#1 Adrielle Houweling popped up on my radar in 2020 when I saw her story on social media about her volunteer work with COVID-19 Resources Canada, a central hub designed to help those involved in COVID-19 research and development. Adrielle brought business analysis to the attention of researchers and healthcare professionals. You can learn more about this by watching, Why Business Analysts Wear Capes on-demand in IIBA’s webinar archives. In 2021, Adrielle sees the role of the business analyst playing an important role working with project managers. Using the analogy of a rowboat she explains the importance of a business analyst to time-sensitive and large-scale projects. In a rowboat, you will find the project manager standing at the bow directing project stakeholders to row towards a specific landmark. The rowboat will reach its destination so long as everyone understands and agrees to the project manager’s directives but when more project stakeholders are added and the mission itself becomes time-sensitive those directives may not be enough to guide them forward. Thankfully, the Business Analyst, whose focus is to clarify processes, identify requirements and find solutions, all the while employing the 3 Cs of Business Analysis: Curiosity, Communication and Connecting the Dots can help the rowboat reach its intended destination. In this analogy organizations need business analysis professionals working closely with the project manager and project stakeholders to ensure the rowboat stays afloat, and follows the best course, to efficiently get to where it needs to go.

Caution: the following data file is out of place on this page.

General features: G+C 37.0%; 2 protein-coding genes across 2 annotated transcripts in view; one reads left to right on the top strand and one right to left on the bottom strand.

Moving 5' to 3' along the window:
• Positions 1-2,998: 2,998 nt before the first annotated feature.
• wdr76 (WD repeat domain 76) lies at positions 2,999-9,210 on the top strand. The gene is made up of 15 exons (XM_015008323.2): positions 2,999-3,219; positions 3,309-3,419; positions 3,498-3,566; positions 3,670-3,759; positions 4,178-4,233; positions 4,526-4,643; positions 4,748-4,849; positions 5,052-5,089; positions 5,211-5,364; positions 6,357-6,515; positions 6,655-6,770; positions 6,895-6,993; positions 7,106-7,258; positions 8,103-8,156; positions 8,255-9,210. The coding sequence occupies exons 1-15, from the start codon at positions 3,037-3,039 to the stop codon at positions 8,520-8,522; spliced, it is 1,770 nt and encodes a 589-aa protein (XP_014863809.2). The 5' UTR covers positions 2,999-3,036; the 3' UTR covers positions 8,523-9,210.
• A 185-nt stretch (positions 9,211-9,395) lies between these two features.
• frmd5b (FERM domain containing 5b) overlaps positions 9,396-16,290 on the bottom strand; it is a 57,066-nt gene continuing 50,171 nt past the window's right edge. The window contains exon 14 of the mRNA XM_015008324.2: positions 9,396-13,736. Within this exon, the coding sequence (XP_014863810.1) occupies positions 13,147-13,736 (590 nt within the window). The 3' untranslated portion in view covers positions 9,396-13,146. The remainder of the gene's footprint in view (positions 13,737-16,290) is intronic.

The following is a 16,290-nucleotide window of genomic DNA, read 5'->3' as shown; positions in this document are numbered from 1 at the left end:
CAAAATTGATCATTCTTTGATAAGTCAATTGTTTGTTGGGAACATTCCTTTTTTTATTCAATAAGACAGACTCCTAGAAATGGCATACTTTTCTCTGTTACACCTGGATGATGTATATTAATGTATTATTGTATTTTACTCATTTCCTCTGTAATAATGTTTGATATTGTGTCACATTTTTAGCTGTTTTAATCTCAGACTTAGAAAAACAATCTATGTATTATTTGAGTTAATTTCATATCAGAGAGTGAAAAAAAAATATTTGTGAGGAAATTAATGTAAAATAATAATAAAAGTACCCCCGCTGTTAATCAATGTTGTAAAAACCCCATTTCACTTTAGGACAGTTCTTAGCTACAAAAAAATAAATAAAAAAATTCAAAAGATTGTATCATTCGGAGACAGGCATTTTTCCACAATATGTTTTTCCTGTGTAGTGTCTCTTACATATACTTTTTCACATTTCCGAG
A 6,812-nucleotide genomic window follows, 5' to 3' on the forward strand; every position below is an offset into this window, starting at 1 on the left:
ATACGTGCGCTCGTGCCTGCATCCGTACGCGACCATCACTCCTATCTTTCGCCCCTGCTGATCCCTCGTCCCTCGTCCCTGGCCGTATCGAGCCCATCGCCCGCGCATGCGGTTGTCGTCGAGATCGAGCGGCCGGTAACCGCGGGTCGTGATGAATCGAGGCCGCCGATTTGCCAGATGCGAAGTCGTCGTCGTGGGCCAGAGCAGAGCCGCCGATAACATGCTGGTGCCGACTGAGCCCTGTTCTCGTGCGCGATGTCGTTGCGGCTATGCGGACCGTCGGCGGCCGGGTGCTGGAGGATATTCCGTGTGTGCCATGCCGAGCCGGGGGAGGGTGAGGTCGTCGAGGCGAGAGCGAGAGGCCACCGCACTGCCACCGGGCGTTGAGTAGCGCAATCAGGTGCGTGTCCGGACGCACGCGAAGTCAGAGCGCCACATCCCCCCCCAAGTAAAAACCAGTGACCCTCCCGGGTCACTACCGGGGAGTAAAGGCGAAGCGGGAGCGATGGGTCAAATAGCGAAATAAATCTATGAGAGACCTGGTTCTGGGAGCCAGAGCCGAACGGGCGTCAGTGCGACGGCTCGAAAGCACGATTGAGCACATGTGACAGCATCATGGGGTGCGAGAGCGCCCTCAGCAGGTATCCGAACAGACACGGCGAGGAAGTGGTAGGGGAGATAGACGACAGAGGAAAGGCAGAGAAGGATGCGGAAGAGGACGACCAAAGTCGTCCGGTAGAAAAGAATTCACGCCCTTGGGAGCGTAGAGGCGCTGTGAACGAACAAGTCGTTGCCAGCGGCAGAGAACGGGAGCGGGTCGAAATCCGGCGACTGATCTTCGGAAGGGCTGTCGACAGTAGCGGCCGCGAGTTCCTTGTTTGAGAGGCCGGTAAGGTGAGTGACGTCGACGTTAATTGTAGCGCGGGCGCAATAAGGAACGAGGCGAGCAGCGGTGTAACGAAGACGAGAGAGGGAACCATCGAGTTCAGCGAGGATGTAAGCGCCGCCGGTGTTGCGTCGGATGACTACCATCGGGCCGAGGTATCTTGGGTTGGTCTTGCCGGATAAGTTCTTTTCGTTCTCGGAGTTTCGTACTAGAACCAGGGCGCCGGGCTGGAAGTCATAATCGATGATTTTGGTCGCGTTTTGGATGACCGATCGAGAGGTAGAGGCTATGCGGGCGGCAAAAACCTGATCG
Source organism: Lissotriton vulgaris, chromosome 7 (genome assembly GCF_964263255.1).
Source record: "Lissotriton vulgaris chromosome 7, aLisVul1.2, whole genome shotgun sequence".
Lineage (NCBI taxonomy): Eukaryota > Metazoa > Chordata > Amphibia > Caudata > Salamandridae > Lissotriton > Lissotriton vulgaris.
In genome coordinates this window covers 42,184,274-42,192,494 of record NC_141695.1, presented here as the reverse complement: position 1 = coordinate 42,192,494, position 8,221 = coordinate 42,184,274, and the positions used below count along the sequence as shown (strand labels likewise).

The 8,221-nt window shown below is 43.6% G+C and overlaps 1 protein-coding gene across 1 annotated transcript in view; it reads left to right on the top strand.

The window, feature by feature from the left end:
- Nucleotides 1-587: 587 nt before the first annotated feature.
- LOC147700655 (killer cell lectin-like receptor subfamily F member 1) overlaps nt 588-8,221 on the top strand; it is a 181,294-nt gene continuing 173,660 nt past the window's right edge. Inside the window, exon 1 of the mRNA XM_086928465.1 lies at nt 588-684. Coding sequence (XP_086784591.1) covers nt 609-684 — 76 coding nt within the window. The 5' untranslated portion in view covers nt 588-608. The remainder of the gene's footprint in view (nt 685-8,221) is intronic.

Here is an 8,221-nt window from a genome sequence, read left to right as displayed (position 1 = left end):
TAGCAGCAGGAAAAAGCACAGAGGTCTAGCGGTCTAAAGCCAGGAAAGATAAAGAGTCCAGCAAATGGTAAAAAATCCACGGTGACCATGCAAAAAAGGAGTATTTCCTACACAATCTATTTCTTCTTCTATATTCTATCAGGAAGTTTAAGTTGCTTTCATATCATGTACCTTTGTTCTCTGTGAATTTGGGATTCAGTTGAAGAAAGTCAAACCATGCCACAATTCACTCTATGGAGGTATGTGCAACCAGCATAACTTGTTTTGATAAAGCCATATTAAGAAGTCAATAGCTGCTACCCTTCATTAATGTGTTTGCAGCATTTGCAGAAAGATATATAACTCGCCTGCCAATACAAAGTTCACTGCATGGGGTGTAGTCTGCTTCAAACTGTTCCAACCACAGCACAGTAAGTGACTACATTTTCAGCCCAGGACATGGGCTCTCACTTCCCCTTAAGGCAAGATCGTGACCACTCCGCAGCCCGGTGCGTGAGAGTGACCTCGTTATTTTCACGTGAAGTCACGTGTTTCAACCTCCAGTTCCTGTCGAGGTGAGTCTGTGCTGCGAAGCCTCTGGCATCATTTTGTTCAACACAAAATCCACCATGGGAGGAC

#2 In 2020, Agile and BEING agile was unavoidable for most of us! With over 1 million learners from her LinkedIn Learning courses, Angela Wick the founder of BA-Cube and BA-Squared knows very well the importance of analysis and a customer centered lens for agile teams to quickly pivot and deliver fast! Some trends Angela says to watch as we move forward are things like: bringing an extreme customer focus to your analysis work, using hypothesis and experiments, and finding more ways to get user behaviour insights to guide proactive requirements. “Our assumptions can literally bring us to our knees and we must integrate them into the analysis and delivery, not just list them,” warns Angela. Agile BAs (Business Analysts) that facilitate user value will continue to find new ways to bring teams value in 2021!